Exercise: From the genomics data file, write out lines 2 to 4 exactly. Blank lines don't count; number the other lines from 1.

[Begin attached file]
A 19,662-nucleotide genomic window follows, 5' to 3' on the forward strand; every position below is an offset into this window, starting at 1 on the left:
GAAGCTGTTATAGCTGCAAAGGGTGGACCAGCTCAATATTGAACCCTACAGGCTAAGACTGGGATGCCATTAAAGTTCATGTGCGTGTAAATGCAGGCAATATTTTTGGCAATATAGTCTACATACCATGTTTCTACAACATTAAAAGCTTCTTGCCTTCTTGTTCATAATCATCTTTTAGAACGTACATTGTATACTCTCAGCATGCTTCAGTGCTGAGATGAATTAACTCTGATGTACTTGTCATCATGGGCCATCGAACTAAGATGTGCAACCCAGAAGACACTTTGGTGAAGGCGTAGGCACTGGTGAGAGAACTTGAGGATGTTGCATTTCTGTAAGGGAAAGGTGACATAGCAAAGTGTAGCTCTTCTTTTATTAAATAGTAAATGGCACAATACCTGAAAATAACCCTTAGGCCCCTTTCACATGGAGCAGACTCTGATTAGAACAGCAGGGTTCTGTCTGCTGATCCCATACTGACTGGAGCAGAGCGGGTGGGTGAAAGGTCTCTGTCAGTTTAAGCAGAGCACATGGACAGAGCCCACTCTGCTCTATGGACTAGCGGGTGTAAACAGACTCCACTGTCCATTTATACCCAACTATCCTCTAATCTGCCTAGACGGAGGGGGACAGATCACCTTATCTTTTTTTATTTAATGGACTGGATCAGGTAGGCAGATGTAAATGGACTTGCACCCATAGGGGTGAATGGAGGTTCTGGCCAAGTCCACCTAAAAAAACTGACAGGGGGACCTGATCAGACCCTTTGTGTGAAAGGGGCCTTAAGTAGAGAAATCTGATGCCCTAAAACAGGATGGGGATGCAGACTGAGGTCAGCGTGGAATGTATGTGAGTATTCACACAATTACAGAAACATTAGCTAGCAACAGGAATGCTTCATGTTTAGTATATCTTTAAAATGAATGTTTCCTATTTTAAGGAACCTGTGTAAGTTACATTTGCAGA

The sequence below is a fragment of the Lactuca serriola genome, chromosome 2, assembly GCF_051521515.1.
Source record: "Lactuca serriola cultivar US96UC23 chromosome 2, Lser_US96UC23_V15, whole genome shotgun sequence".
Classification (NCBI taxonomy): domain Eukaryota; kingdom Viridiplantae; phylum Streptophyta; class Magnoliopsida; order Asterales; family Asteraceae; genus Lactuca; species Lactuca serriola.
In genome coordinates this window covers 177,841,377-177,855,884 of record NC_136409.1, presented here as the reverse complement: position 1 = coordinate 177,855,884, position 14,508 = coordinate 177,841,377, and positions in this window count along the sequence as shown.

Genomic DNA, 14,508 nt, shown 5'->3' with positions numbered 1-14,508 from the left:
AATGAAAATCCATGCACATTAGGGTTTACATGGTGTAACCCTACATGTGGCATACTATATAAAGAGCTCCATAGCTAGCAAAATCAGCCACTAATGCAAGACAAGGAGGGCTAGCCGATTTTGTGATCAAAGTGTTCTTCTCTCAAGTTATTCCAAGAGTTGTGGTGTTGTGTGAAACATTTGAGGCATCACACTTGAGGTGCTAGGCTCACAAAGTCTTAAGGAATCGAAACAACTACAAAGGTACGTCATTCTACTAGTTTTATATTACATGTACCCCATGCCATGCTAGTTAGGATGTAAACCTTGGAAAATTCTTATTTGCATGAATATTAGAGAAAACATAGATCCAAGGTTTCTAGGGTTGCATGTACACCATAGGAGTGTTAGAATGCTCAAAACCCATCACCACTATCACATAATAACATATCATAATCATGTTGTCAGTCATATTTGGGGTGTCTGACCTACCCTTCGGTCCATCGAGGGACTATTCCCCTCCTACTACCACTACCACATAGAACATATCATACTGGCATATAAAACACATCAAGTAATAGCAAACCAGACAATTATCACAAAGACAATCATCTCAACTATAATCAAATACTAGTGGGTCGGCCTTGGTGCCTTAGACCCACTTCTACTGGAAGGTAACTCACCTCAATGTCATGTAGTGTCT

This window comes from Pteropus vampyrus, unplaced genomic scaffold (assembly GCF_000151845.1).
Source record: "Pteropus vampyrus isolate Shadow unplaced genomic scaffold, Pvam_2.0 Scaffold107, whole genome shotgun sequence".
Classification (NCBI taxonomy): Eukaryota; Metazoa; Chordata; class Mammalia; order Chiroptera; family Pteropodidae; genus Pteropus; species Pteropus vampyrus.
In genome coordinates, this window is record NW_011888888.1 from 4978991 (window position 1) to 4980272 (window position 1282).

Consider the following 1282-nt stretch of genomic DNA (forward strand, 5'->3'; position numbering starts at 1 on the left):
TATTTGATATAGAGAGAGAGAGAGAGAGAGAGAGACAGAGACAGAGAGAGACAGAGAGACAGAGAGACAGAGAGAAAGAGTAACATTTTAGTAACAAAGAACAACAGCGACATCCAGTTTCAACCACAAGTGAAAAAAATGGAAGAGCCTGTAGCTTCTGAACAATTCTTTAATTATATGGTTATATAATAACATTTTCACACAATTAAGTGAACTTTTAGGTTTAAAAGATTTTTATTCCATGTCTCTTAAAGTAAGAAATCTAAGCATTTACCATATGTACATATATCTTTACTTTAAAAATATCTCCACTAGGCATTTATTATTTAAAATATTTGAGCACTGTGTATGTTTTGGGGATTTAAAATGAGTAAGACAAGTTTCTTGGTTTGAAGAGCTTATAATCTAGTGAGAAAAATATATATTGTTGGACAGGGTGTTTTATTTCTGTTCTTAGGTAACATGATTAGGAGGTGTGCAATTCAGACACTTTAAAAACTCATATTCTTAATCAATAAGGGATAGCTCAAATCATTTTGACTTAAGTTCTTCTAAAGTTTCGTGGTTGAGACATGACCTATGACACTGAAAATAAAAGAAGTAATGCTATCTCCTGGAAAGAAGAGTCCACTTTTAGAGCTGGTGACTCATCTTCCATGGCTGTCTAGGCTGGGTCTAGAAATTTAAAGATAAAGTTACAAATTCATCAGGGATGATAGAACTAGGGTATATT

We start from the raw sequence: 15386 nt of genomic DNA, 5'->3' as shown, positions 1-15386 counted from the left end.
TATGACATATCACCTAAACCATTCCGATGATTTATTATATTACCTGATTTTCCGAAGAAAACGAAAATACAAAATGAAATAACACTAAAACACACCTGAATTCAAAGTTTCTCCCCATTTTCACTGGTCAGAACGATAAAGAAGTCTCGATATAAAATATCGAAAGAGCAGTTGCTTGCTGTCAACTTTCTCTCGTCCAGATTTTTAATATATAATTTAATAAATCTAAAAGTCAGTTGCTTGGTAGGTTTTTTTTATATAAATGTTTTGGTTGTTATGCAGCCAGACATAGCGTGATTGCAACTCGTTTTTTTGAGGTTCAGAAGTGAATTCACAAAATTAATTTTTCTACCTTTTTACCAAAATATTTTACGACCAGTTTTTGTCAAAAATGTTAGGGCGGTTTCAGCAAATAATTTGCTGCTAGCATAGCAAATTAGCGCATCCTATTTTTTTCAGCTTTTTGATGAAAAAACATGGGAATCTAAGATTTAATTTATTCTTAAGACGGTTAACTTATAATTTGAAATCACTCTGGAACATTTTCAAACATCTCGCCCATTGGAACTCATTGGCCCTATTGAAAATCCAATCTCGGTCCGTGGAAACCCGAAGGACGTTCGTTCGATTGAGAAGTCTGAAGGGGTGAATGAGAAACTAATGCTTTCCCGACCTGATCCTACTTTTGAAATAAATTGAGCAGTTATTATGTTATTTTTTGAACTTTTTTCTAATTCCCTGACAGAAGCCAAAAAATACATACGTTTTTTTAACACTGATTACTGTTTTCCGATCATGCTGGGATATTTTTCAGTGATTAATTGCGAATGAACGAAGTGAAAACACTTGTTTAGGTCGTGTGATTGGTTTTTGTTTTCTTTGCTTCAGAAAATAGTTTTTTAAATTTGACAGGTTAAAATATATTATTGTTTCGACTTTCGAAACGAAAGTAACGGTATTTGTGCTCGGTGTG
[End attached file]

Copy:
GAAGCTGTTATAGCTGCAAAGGGTGGACCAGCTCAATATTGAACCCTACAGGCTAAGACTGGGATGCCATTAAAGTTCATGTGCGTGTAAATGCAGGCAATATTTTTGGCAATATAGTCTACATACCATGTTTCTACAACATTAAAAGCTTCTTGCCTTCTTGTTCATAATCATCTTTTAGAACGTACATTGTATACTCTCAGCATGCTTCAGTGCTGAGATGAATTAACTCTGATGTACTTGTCATCATGGGCCATCGAACTAAGATGTGCAACCCAGAAGACACTTTGGTGAAGGCGTAGGCACTGGTGAGAGAACTTGAGGATGTTGCATTTCTGTAAGGGAAAGGTGACATAGCAAAGTGTAGCTCTTCTTTTATTAAATAGTAAATGGCACAATACCTGAAAATAACCCTTAGGCCCCTTTCACATGGAGCAGACTCTGATTAGAACAGCAGGGTTCTGTCTGCTGATCCCATACTGACTGGAGCAGAGCGGGTGGGTGAAAGGTCTCTGTCAGTTTAAGCAGAGCACATGGACAGAGCCCACTCTGCTCTATGGACTAGCGGGTGTAAACAGACTCCACTGTCCATTTATACCCAACTATCCTCTAATCTGCCTAGACGGAGGGGGACAGATCACCTTATCTTTTTTTATTTAATGGACTGGATCAGGTAGGCAGATGTAAATGGACTTGCACCCATAGGGGTGAATGGAGGTTCTGGCCAAGTCCACCTAAAAAAACTGACAGGGGGACCTGATCAGACCCTTTGTGTGAAAGGGGCCTTAAGTAGAGAAATCTGATGCCCTAAAACAGGATGGGGATGCAGACTGAGGTCAGCGTGGAATGTATGTGAGTATTCACACAATTACAGAAACATTAGCTAGCAACAGGAATGCTTCATGTTTAGTATATCTTTAAAATGAATGTTTCCTATTTTAAGGAACCTGTGTAAGTTACATTTGCAGA

The sequence below is a fragment of the Lactuca serriola genome, chromosome 2, assembly GCF_051521515.1.
Source record: "Lactuca serriola cultivar US96UC23 chromosome 2, Lser_US96UC23_V15, whole genome shotgun sequence".